How long do motorcycle spark plugs last?

With so much information being available from the spark plug manufacturers, are you confused? How do you know if your spark plug is suitable or not? When should you change your spark plugs?

Don’t confuse a car and motorcycle spark plug lifespan. Motorcycle spark plugs have a life of around 12,000 miles, so it’s good practice to change your spark plugs at 10,000 miles. However, if your spark plug fails, your recovery costs could be expensive.

How often should you change spark plugs on a motorcycle?

It depends on how often you use your motorcycle. Is there a time, or does it rely on the number of miles you cover? 

It’s a mileage thing; if you use your motorcycle frequently, it makes perfect sense to treat your spark plugs as a serviceable item and not wait for them to fail.

Once your motorcycle is hitting the next 10.000 miles, change your spark plugs if it coincides with an oil change and general service all the better.

There is an amount of confusion generated by the manufacturers of spark plugs to the lifespan of the spark plug itself. It is fair to say if you have a premium spark plug, you should still adhere to the average life and change your spark plugs at 10,000 miles.

Is this wasteful? You could argue that changing your spark plugs too early costs you extra cash. However, do you wait for your oil to deteriorate to the very limits of its properties? No, and the answer is why it would damage your engine.

Although a faulty plug will not harm your engine, it could cause a breakdown and the need to be recovered from the roadside. It’s an expensive day.

Changing your spark plugs at 10,000 miles will keep your spark and ignition in tiptop condition, reflecting on the performance of your motorcycle.

How do I know if my motorcycle spark plugs are bad?

The symptoms of bad spark plugs are evident and worsen as the spark plugs deteriorate further.

  • A common sign of a deteriorating spark plug is a misfire or misfiring.
  • Backfiring is also a ubiquitous symptom of a bad spark plug.
  • A flooded engine due to the fuel and air mixture entering the cylinder is not ignited. This will also give a strong smell of petrol.
  • Due to incomplete combustion, your expensive petrol will be spraying out of your exhaust pipes.

When these symptoms exist, it is evident you need to change your spark plugs. Other signs are possible to check engine light on.

Rough idling is a classic symptom of a bad spark plug together with an increase in emissions from your exhaust. Bad spark plugs are unmistakable hence the need for adhering to a replacement schedule.

Another symptom is bad fuel economy; bad spark plugs are not igniting fuel; instead, your fuel is being sent straight to your exhaust pipe where it can ignite and backfire or spray to the atmosphere.

You may find your engine runs so rough it knocks due to bad spark plugs.

How often should iridium spark plugs be replaced?

Iridium and platinum-tipped spark plugs are long-life spark plugs and expensive ones!

It would be reasonable to expect the life of the spark plug to be in line with manufacturers guidelines, but, with everything, there is always a caveat.

Suppose you ride your motorcycle like a gentleman and take it generally easy to enjoy the experience of the motorcycle. In that case, the life could be extended to twice as much as you would expect from a standard premium spark plug.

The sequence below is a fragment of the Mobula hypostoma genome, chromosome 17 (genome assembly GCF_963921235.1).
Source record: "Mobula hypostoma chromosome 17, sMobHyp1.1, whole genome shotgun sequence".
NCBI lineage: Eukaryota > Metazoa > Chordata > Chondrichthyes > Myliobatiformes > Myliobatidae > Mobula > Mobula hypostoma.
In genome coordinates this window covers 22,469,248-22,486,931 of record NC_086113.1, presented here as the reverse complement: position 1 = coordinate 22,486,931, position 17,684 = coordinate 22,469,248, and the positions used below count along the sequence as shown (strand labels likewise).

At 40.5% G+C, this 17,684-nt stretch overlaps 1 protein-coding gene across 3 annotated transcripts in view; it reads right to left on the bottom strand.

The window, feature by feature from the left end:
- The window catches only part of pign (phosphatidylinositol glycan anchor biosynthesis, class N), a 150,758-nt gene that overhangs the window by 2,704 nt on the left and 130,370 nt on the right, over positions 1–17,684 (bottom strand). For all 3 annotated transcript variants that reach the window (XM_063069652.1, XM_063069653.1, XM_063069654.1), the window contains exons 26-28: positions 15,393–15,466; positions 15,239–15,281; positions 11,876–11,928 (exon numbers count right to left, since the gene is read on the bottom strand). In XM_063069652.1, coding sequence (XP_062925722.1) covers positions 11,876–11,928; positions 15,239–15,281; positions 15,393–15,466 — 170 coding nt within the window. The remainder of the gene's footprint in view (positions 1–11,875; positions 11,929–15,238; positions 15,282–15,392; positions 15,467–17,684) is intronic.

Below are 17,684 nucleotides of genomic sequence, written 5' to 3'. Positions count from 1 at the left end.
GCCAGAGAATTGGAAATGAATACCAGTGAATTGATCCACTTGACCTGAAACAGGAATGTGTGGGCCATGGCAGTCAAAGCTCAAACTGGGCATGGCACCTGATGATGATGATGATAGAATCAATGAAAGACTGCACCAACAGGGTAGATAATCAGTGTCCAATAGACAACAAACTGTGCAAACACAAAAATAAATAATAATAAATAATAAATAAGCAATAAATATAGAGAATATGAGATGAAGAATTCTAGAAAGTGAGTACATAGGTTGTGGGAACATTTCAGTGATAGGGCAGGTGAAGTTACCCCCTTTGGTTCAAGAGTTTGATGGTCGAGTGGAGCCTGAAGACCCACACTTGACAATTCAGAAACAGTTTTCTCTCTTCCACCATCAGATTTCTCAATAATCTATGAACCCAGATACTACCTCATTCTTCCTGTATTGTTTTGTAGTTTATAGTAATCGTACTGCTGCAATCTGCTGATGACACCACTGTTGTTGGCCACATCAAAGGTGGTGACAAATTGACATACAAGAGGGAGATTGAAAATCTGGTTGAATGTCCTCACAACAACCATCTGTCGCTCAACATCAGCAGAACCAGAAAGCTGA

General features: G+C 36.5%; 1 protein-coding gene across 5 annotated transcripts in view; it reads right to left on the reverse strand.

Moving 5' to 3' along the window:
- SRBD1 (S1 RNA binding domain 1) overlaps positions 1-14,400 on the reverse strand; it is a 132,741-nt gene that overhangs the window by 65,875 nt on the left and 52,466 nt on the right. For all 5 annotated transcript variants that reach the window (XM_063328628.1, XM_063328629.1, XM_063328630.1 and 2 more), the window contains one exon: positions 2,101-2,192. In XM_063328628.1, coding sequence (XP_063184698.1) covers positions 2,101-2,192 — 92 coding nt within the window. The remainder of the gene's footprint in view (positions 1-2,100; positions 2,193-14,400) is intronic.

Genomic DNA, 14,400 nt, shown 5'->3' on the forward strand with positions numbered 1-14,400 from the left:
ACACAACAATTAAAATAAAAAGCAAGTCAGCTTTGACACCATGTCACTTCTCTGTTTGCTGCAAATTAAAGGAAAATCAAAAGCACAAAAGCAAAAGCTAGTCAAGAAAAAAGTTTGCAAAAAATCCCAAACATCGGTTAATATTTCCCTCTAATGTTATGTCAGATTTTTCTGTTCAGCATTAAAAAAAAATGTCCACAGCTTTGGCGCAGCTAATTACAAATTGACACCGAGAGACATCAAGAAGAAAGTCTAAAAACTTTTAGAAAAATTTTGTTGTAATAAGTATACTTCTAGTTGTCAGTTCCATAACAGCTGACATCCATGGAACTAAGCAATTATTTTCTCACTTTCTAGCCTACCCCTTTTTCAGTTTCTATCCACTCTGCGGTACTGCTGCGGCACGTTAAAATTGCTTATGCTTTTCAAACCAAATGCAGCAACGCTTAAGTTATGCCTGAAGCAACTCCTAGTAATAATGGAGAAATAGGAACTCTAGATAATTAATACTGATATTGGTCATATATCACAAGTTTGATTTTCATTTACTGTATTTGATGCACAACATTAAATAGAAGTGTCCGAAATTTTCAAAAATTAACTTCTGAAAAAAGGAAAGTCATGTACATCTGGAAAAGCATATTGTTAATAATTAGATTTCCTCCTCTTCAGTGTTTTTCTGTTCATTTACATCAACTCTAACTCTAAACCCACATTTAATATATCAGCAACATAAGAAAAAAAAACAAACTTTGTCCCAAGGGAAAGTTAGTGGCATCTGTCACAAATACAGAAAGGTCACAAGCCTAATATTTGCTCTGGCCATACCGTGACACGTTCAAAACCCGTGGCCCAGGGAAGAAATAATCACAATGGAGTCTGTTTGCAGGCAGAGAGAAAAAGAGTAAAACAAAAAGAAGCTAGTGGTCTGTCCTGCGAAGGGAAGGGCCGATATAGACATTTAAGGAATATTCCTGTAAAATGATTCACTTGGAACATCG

However, if you have a sports motorcycle, then the game changes if you ride like Valentino Rossi every day of the week.

Iridium plugs are long life and high-performance plugs giving a guaranteed vital spark that will increase the performance of your motorcycle.

Pushing your motorcycle to high revs will impact the longevity of your plugs and other serviceable components. It only makes sense to realise that the more complex you ride, the more wear and tear on the components of the motorcycle.

 Do iridium spark plugs go bad? Yes. Motorcycle engines are different from car engines. Sports bikes have mainly four-stroke engines hence four spark plugs.

Apart from the extra 45 pounds, you will pay for the spark plugs. Your engine can run very hot. If your motorcycle is running lean, it can reach 800 celsius.

Now here is the problem: the plug’s insulator is not designed for these kinds of temperatures, so iridium plugs frequently fail on some higher-end motorcycles.

If it’s not the insulator, it’s the gap. The gap widens due to the increased temperature. Remember, motorcycle engines run hotter than car engines.

Back to the original question, given what you know now, if you ride a sports motorcycle, ask yourself if Iridium tipped spark plugs will give you an extra gain and what is the cost of the spark plugs over the actual lifetime.

For the average day-to-day motorcycle rider, the decision to purchase Iridium spark plugs is mainly down to available cash in your pocket.

Will your performance increase? Yes. Do you need more performance? Only you can answer that question.

How long does NGK spark plugs last in a motorcycle?

The answer to this question is not easy to answer. It depends on your motorcycle and the riding style of the owner.

NGK/NTK spark plugs are ubiquitous for a good reason. They are great for spark plugs and work perfectly well in almost every application.

Treat your spark plugs as a serviceable item as you would your oil and brakes if you are a frequent rider. Change the plugs every 10,000 miles or, at the very least, inspect the plugs and reset the gap for optimal performance.